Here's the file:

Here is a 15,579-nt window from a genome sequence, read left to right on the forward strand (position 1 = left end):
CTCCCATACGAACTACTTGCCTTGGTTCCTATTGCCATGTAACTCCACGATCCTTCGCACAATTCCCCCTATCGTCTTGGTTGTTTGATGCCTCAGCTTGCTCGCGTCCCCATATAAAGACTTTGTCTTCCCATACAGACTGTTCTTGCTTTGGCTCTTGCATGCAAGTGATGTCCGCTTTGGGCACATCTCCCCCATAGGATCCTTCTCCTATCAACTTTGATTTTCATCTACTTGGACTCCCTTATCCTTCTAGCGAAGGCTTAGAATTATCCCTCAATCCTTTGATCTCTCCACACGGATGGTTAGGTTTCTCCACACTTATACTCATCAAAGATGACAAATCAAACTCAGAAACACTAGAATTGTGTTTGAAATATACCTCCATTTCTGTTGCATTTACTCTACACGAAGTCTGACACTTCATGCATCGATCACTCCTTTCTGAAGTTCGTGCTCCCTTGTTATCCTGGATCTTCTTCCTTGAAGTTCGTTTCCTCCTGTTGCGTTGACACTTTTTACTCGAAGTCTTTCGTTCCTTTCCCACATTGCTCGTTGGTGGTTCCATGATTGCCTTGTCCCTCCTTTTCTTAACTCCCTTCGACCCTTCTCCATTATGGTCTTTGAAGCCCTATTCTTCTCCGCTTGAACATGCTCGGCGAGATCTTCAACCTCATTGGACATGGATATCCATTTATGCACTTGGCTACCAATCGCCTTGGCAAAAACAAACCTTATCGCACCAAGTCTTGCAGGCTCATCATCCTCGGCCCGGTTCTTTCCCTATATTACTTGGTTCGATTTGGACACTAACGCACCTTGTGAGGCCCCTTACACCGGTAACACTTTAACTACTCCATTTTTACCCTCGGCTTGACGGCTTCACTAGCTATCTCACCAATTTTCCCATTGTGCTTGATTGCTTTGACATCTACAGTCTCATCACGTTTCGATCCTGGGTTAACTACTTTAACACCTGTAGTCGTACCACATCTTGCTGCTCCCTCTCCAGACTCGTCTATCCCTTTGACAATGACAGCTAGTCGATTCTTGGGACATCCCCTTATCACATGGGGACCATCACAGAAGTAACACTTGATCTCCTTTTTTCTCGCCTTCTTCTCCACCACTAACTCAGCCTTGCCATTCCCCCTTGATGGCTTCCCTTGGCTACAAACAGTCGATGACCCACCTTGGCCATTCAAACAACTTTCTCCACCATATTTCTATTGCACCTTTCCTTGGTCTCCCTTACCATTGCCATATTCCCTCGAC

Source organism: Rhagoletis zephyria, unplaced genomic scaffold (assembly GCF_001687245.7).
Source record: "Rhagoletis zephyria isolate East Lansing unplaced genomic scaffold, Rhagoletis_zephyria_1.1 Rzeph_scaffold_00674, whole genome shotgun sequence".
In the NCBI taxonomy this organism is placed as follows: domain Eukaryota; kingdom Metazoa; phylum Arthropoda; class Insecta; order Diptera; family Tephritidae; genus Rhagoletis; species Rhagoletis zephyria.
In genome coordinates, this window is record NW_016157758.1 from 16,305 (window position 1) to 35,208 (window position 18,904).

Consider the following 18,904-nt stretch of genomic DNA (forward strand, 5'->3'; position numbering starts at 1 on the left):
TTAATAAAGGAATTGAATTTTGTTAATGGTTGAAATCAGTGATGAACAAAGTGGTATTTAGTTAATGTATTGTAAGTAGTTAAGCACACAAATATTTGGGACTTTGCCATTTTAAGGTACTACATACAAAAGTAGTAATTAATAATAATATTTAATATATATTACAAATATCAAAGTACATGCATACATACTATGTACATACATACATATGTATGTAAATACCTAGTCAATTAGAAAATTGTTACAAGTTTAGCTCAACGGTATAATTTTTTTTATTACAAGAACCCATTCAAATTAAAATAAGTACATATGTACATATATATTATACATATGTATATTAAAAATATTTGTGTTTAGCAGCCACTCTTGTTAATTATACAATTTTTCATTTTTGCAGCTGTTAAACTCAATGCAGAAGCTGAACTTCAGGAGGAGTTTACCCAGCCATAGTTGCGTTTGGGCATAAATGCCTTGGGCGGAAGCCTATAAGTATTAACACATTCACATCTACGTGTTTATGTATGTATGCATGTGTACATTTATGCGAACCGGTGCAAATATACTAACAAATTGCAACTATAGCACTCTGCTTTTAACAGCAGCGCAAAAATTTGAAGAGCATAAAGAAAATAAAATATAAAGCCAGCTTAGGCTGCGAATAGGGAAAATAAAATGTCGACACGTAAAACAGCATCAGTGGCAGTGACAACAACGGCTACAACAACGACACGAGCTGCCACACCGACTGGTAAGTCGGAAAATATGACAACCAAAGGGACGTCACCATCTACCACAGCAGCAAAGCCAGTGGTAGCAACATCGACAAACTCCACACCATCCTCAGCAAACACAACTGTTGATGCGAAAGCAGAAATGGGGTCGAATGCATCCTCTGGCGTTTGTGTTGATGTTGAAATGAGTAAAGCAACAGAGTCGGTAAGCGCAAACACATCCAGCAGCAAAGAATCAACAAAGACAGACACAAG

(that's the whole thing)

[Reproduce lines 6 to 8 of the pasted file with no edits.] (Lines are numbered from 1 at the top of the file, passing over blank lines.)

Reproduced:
In genome coordinates, this window is record NW_016157758.1 from 16,305 (window position 1) to 35,208 (window position 18,904).

Consider the following 18,904-nt stretch of genomic DNA (forward strand, 5'->3'; position numbering starts at 1 on the left):
TTAATAAAGGAATTGAATTTTGTTAATGGTTGAAATCAGTGATGAACAAAGTGGTATTTAGTTAATGTATTGTAAGTAGTTAAGCACACAAATATTTGGGACTTTGCCATTTTAAGGTACTACATACAAAAGTAGTAATTAATAATAATATTTAATATATATTACAAATATCAAAGTACATGCATACATACTATGTACATACATACATATGTATGTAAATACCTAGTCAATTAGAAAATTGTTACAAGTTTAGCTCAACGGTATAATTTTTTTTATTACAAGAACCCATTCAAATTAAAATAAGTACATATGTACATATATATTATACATATGTATATTAAAAATATTTGTGTTTAGCAGCCACTCTTGTTAATTATACAATTTTTCATTTTTGCAGCTGTTAAACTCAATGCAGAAGCTGAACTTCAGGAGGAGTTTACCCAGCCATAGTTGCGTTTGGGCATAAATGCCTTGGGCGGAAGCCTATAAGTATTAACACATTCACATCTACGTGTTTATGTATGTATGCATGTGTACATTTATGCGAACCGGTGCAAATATACTAACAAATTGCAACTATAGCACTCTGCTTTTAACAGCAGCGCAAAAATTTGAAGAGCATAAAGAAAATAAAATATAAAGCCAGCTTAGGCTGCGAATAGGGAAAATAAAATGTCGACACGTAAAACAGCATCAGTGGCAGTGACAACAACGGCTACAACAACGACACGAGCTGCCACACCGACTGGTAAGTCGGAAAATATGACAACCAAAGGGACGTCACCATCTACCACAGCAGCAAAGCCAGTGGTAGCAACATCGACAAACTCCACACCATCCTCAGCAAACACAACTGTTGATGCGAAAGCAGAAATGGGGTCGAATGCATCCTCTGGCGTTTGTGTTGATGTTGAAATGAGTAAAGCAACAGAGTCGGTAAGCGCAAACACATCCAGCAGCAAAGAATCAACAAAGACAGACACAAG